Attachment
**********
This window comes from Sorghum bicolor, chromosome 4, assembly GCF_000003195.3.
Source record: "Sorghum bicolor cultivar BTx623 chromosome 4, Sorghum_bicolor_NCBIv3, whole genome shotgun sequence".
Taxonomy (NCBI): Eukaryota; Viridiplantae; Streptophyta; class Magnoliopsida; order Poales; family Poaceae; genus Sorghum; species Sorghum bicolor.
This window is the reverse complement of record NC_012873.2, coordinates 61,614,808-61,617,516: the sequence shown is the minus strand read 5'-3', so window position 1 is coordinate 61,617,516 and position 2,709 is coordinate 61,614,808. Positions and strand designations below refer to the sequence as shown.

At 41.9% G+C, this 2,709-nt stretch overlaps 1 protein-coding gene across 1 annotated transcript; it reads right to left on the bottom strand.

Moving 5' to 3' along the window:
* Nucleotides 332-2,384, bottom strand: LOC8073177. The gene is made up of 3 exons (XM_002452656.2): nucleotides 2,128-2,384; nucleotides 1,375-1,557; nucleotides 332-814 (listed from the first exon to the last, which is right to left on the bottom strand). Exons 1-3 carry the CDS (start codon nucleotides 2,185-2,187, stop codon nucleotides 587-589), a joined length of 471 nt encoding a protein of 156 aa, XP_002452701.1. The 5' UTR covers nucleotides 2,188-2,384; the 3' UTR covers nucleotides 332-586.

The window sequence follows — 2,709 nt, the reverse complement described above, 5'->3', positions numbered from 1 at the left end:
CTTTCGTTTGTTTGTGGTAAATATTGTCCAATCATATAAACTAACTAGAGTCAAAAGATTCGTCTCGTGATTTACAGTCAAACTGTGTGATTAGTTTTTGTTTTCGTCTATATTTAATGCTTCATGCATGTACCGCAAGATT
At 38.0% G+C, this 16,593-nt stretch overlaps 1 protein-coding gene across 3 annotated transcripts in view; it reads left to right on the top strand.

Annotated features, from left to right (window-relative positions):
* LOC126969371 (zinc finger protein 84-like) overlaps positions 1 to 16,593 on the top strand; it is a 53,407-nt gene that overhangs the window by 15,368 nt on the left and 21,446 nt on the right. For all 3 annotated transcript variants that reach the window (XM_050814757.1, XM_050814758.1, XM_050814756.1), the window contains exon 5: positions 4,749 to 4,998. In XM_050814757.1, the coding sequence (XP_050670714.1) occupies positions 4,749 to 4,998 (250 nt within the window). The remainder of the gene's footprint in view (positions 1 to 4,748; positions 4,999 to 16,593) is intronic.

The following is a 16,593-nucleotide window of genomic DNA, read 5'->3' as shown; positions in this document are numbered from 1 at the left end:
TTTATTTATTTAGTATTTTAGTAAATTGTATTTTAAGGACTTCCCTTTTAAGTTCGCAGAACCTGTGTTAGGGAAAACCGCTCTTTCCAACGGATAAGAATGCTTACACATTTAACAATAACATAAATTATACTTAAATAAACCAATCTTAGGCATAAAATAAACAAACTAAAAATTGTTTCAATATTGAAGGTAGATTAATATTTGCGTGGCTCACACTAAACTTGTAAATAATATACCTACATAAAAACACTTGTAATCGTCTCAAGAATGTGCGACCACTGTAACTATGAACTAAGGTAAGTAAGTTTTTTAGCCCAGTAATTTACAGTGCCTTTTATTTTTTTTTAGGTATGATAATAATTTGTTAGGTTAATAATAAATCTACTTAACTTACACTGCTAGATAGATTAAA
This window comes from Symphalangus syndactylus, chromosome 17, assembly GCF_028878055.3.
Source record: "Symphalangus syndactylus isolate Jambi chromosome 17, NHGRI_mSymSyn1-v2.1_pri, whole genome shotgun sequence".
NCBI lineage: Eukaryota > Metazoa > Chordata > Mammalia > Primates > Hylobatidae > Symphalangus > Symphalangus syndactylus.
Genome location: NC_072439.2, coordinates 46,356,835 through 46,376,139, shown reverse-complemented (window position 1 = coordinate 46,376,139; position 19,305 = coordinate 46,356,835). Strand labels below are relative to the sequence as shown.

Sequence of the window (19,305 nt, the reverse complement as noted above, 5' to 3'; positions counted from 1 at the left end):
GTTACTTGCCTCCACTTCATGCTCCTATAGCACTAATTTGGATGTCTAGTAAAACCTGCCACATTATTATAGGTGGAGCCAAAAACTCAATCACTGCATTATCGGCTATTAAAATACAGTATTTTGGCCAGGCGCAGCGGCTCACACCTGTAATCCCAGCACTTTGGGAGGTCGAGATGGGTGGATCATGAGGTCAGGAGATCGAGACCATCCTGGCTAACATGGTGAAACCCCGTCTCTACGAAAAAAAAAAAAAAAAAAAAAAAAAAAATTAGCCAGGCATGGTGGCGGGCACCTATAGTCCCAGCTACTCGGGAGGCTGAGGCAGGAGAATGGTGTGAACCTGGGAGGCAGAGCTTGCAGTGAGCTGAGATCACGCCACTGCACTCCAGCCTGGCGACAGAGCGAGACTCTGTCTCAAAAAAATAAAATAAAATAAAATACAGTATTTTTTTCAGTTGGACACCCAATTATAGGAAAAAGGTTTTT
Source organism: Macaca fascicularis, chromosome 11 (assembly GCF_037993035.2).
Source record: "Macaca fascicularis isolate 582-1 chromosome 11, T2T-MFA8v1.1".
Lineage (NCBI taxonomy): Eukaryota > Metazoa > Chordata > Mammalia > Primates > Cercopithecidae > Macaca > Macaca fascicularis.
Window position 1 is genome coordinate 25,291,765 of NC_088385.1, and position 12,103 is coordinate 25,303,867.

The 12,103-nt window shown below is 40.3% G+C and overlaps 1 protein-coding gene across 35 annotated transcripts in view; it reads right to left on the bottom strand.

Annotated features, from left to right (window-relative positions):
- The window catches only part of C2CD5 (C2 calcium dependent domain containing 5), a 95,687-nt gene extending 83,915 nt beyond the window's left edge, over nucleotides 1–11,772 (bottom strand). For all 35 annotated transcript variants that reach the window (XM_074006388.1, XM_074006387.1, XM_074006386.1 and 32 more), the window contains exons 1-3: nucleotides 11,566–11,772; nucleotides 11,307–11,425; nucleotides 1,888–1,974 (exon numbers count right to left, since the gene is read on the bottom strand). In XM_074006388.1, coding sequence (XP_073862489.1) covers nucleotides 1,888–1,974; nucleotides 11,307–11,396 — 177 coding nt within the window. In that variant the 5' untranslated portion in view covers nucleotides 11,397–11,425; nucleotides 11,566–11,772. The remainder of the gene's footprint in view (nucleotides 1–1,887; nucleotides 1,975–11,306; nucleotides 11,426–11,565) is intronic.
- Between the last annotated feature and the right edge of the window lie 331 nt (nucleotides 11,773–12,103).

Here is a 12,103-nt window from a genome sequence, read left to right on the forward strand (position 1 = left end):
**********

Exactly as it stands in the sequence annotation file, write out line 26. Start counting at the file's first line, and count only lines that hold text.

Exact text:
Annotated features, from left to right (window-relative positions):